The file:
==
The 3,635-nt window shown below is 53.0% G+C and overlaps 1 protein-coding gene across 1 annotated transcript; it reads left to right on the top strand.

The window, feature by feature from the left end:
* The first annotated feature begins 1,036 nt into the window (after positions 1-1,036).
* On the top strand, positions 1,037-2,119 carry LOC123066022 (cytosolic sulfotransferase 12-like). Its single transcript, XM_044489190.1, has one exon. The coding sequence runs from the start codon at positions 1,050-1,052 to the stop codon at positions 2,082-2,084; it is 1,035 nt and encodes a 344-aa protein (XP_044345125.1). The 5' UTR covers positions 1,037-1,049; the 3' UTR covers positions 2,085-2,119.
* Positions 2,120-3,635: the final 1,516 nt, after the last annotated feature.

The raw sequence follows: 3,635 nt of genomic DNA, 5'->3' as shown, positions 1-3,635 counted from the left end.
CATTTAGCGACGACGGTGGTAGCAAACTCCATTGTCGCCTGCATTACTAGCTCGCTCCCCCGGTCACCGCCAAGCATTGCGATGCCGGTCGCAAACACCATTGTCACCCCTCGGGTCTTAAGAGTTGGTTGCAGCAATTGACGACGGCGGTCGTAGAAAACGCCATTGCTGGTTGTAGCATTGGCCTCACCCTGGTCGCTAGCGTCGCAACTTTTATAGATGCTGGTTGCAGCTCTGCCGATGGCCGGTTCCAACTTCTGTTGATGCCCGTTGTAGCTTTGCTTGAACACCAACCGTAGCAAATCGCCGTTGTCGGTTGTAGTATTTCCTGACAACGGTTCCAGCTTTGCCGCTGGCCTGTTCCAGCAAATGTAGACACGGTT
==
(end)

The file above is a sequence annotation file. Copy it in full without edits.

The 3,635-nt window shown below is 53.0% G+C and overlaps 1 protein-coding gene across 1 annotated transcript; it reads left to right on the top strand.

The window, feature by feature from the left end:
* The first annotated feature begins 1,036 nt into the window (after positions 1-1,036).
* On the top strand, positions 1,037-2,119 carry LOC123066022 (cytosolic sulfotransferase 12-like). Its single transcript, XM_044489190.1, has one exon. The coding sequence runs from the start codon at positions 1,050-1,052 to the stop codon at positions 2,082-2,084; it is 1,035 nt and encodes a 344-aa protein (XP_044345125.1). The 5' UTR covers positions 1,037-1,049; the 3' UTR covers positions 2,085-2,119.
* Positions 2,120-3,635: the final 1,516 nt, after the last annotated feature.

The raw sequence follows: 3,635 nt of genomic DNA, 5'->3' as shown, positions 1-3,635 counted from the left end.
CATTTAGCGACGACGGTGGTAGCAAACTCCATTGTCGCCTGCATTACTAGCTCGCTCCCCCGGTCACCGCCAAGCATTGCGATGCCGGTCGCAAACACCATTGTCACCCCTCGGGTCTTAAGAGTTGGTTGCAGCAATTGACGACGGCGGTCGTAGAAAACGCCATTGCTGGTTGTAGCATTGGCCTCACCCTGGTCGCTAGCGTCGCAACTTTTATAGATGCTGGTTGCAGCTCTGCCGATGGCCGGTTCCAACTTCTGTTGATGCCCGTTGTAGCTTTGCTTGAACACCAACCGTAGCAAATCGCCGTTGTCGGTTGTAGTATTTCCTGACAACGGTTCCAGCTTTGCCGCTGGCCTGTTCCAGCAAATGTAGACACGGTT